Whitney Wolfe Herd hopes all three of these features will encourage women to make the first move in every aspect of their lives. Bumble is an important competitor in the dating realm. By creating a positive experience for women, who can often feel unsafe in the dating world, Bumble challenges other dating apps to follow suit, resulting in a more respectful environment where women are the ones in control. Bumble not only creates this environment for women in dating, but also in business and platonic friendships, two of the most important aspects of a person’s life. Wolfe Herd has been making huge strives to cultivate beneficial and respectful relationships for women that lead to opportunities that enhance so many aspects of our lives. I see these wonderful relationships forming all around me. I’ve made deep connections through Bumble BFF with women who are some of the most supportive people in my life, I have friends who just moved in with significant others they met on Bumble Date, and I have seen valuable business connections made on Bumble Bizz. Whitney Wolfe Herd is causing a widespread, positive impact on the way women are able to make connections in their lives.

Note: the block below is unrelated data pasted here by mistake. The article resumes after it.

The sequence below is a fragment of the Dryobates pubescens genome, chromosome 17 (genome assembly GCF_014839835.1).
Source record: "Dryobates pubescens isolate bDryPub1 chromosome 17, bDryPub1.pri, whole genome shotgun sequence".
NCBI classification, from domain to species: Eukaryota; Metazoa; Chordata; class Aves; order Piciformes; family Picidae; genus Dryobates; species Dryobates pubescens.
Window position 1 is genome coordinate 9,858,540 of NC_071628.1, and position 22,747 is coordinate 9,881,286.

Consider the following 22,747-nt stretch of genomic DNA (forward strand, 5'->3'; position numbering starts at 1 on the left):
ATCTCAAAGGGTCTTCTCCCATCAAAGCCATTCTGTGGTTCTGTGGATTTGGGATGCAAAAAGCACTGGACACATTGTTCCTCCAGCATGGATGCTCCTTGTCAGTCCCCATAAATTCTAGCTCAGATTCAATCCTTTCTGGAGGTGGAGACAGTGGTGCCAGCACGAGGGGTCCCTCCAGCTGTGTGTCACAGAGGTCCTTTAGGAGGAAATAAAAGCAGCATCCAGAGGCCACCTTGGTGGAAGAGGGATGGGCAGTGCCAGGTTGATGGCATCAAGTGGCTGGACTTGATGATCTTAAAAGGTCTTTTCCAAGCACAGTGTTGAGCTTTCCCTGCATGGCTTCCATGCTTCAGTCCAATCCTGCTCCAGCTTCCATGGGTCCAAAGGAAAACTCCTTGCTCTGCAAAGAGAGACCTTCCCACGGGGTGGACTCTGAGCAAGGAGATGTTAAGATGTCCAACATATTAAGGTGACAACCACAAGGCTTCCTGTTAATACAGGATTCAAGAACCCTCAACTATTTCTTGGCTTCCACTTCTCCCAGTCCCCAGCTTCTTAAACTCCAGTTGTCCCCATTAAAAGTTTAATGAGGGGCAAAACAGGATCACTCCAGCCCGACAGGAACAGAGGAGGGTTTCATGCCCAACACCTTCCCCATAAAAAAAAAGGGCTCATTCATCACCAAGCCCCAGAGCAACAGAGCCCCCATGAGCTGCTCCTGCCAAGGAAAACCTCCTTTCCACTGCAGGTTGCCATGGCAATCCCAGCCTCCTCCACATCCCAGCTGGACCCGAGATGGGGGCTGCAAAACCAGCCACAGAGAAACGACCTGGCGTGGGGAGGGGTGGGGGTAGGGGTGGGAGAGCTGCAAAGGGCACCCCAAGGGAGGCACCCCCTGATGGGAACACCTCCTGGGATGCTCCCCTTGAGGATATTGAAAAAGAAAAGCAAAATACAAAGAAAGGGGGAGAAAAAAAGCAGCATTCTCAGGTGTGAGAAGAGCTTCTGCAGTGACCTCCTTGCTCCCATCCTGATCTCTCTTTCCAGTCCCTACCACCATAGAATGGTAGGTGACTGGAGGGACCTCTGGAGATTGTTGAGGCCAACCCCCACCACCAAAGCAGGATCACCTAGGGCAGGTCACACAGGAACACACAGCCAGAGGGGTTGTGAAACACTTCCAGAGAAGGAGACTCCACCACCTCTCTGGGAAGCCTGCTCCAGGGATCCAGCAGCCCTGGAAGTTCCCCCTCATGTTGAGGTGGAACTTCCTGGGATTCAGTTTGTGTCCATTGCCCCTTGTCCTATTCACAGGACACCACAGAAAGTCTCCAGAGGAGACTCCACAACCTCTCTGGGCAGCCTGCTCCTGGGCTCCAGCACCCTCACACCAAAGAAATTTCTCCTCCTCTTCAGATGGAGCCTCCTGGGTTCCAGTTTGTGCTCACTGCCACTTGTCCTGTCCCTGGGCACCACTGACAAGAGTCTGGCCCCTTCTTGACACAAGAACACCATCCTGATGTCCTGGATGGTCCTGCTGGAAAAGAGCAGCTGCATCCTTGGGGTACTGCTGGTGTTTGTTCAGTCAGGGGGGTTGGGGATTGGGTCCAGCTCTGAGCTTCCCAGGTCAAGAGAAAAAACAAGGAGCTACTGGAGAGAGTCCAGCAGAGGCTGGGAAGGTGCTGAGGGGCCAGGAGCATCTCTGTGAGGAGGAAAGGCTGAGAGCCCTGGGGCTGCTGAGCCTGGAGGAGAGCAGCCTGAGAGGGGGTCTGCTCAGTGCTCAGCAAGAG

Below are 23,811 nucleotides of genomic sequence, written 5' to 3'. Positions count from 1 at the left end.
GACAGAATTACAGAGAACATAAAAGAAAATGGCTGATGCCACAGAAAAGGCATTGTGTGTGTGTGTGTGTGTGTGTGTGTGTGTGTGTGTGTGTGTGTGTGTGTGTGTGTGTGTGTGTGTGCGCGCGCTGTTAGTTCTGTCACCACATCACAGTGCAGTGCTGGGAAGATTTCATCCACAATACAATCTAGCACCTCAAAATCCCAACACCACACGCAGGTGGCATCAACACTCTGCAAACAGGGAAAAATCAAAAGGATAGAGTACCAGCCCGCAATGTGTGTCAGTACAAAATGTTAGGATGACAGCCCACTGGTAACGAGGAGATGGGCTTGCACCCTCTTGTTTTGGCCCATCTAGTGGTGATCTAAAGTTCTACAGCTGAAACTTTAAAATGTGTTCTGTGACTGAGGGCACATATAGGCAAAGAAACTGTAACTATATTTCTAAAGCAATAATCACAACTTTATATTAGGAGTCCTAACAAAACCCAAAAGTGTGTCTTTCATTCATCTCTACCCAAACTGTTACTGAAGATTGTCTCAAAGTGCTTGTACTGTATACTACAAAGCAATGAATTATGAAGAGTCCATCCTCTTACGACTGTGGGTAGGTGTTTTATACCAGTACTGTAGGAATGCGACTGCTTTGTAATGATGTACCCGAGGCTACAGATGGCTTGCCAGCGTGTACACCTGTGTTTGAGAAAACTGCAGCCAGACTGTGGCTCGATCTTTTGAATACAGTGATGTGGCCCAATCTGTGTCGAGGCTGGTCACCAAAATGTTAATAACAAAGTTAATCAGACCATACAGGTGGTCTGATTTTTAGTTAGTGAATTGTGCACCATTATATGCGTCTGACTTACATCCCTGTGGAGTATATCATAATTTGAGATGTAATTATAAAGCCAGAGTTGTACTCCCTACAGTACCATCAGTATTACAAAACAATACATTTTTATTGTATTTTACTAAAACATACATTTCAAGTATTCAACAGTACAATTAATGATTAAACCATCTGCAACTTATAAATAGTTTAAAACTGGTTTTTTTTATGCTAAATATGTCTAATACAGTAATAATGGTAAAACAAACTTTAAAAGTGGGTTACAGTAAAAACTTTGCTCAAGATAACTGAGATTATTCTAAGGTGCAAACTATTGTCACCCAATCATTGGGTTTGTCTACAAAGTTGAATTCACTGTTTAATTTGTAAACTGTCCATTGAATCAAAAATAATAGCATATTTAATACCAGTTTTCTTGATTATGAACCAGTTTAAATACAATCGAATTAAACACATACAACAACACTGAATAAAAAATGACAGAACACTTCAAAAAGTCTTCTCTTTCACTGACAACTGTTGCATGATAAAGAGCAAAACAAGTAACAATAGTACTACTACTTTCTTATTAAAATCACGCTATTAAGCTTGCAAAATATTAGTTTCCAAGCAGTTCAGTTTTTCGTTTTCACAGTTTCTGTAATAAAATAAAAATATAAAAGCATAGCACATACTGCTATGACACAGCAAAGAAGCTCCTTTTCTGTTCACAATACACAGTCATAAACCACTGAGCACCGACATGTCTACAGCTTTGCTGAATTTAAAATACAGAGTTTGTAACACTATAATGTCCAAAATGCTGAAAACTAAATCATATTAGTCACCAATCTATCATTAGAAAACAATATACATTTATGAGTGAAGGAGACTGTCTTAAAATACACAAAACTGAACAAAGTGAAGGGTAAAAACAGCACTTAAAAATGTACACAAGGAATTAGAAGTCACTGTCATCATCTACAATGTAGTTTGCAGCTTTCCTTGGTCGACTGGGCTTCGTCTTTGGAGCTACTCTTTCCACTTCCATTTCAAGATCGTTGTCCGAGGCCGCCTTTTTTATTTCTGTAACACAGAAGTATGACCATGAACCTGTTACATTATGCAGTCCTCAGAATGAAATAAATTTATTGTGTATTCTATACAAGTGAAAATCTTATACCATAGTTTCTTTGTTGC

Tepper, Fitz. “Whitney Wolfe Herd Doesn’t Care What She’s Supposed to Do.” TechCrunch, TechCrunch, 13 May 2018, techcrunch.com/2018/05/13/whitney-wolfe-herd-bumbles-founder-doesnt-care-what-shes-supposed-to-do/
McBee, Meredith. “Whitney Wolfe Herd ’11: Empowering Women to Make the First Move.” SMU Magazine, blog.smu.edu/smumagazine/2018/10/whitney-wolfe-herd-11-empowering-women-to-make-the-first-move/.
Zakin, Carly & Weisberg, Danielle, narrators. “Whitney Wolfe Herd: Founder and CEO of Bumble” Skimm’d from The Couch. Cadence13, Season 1, Episode 001, 2018. https://blog.theskimm.com
“Bumble, But for Besties? Yes! Here’s How to Use Bumble BFF — The BeeHive.” The BeeHive. Web. <http://thebeehive.bumble.com/bumbleblog/what-exactly-is-bumble-bff>.
Featured Image: Jerod Harris/Getty Images North America
Image 1: LeAnn Mueller
Image 2: Kristen Kilpatrick
Image 3: Jamel Toppin/Forbes